- The speed of construction is also noteworthy, six ship with the last to be delivered Oct. 2025.
- The cost of each of these 79.0 m (259 ft 2 in) cutters is about the same as that for our Webber class WPCs.
The ASO class has not been built since 2006, but they are smaller and presumably cheaper than the larger classes of Japanese Coast Guard large patrol vessels (PL) that followed. The class was built shortly after the Battle of Amami-Ōshima and apparently incorporated lessons from that engagement including a heavier weapon, the Bofors 40mm/70, and ballistic protection for selected areas of the ship. They are also relatively fast at over 30 knots.
Below I have duplicated the self description from their “About Us” page. The page also includes contact information not duplicated here.
Not all the content is Coast Guard related, but it seems much of it is.
- There is a story about Indonesia’s Maritime Security Agency from June 15.
- There is a story about the Polarstern’s wintering over in the Arctic from June 15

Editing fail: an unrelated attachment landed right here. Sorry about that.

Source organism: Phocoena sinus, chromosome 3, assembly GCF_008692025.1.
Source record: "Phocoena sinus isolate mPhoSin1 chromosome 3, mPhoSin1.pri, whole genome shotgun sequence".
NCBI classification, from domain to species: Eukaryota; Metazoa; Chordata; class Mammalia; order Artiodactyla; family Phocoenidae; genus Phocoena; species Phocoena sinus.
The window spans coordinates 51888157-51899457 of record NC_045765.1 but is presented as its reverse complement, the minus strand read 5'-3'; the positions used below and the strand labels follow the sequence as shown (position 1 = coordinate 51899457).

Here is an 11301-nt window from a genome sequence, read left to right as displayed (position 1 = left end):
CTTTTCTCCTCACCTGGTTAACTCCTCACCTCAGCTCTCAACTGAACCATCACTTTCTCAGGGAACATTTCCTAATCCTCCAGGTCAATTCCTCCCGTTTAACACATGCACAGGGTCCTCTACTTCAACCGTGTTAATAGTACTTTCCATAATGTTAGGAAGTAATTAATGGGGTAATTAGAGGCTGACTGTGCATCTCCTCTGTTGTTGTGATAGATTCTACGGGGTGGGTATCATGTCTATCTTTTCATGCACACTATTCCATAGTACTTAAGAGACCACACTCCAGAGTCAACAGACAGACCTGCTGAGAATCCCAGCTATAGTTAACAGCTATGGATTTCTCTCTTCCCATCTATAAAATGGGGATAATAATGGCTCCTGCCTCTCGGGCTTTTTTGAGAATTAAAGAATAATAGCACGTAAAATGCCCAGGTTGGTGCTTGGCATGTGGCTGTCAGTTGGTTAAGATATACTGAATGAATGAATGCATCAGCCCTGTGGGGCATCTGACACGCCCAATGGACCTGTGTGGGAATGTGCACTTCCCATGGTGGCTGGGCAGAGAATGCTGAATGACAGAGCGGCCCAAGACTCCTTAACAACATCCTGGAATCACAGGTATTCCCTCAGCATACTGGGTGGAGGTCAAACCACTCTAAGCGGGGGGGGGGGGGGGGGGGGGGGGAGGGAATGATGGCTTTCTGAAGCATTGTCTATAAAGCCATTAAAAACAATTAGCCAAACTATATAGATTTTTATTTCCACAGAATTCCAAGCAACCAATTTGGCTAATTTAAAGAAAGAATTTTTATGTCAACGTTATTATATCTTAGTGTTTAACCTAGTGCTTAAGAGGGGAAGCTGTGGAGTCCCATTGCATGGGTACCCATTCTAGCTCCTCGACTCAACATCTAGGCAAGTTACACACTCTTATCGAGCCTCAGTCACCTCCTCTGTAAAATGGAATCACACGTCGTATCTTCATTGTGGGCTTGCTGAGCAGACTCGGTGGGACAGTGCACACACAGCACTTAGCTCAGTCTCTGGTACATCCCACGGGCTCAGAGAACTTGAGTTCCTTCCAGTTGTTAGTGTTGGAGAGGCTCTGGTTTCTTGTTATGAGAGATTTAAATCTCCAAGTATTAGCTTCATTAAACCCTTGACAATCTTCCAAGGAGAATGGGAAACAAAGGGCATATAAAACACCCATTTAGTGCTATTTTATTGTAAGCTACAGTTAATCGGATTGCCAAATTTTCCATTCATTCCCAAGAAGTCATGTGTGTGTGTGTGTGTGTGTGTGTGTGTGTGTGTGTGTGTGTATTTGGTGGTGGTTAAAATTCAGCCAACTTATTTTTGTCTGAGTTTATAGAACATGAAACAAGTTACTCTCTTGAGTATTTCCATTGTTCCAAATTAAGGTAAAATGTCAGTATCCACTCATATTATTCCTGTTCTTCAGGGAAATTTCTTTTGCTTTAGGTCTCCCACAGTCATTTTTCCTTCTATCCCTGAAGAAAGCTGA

- One about the apparent sharp increase in Piracy and Armed Robbery against Ships in Asia. from June 24
- A report on an Exercise with the Maldives with Maritime Security aspects from June 27.
- One about Indonesia’s rejection of a Chinese proposal for negotiations on maritime borders from June 28
Thanks to Lee for bringing this to my attention.
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Indo-Pacific Defense Forum is a professional military magazine published quarterly by the Commander of the United States Indo-Pacific Command to provide an international forum for military personnel of the Indo-Pacific areas. The opinions expressed in this magazine do not necessarily represent the policies or points of view of this command or any other agency of the United States government. All articles are written by IPD Forum staff unless otherwise noted.
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Why two nations that should be allies cannot get along.
Baird Maritime has a short feature on the background of the dispute between Korea (both North and South) and Japan over 0.072415 square miles of rocks in the Sea of Japan. Also known as the Liancourt Rocks, they are Dokdo to the Koreans and Takeshima to the Japanese. The post also talks about other sources of bad feeling.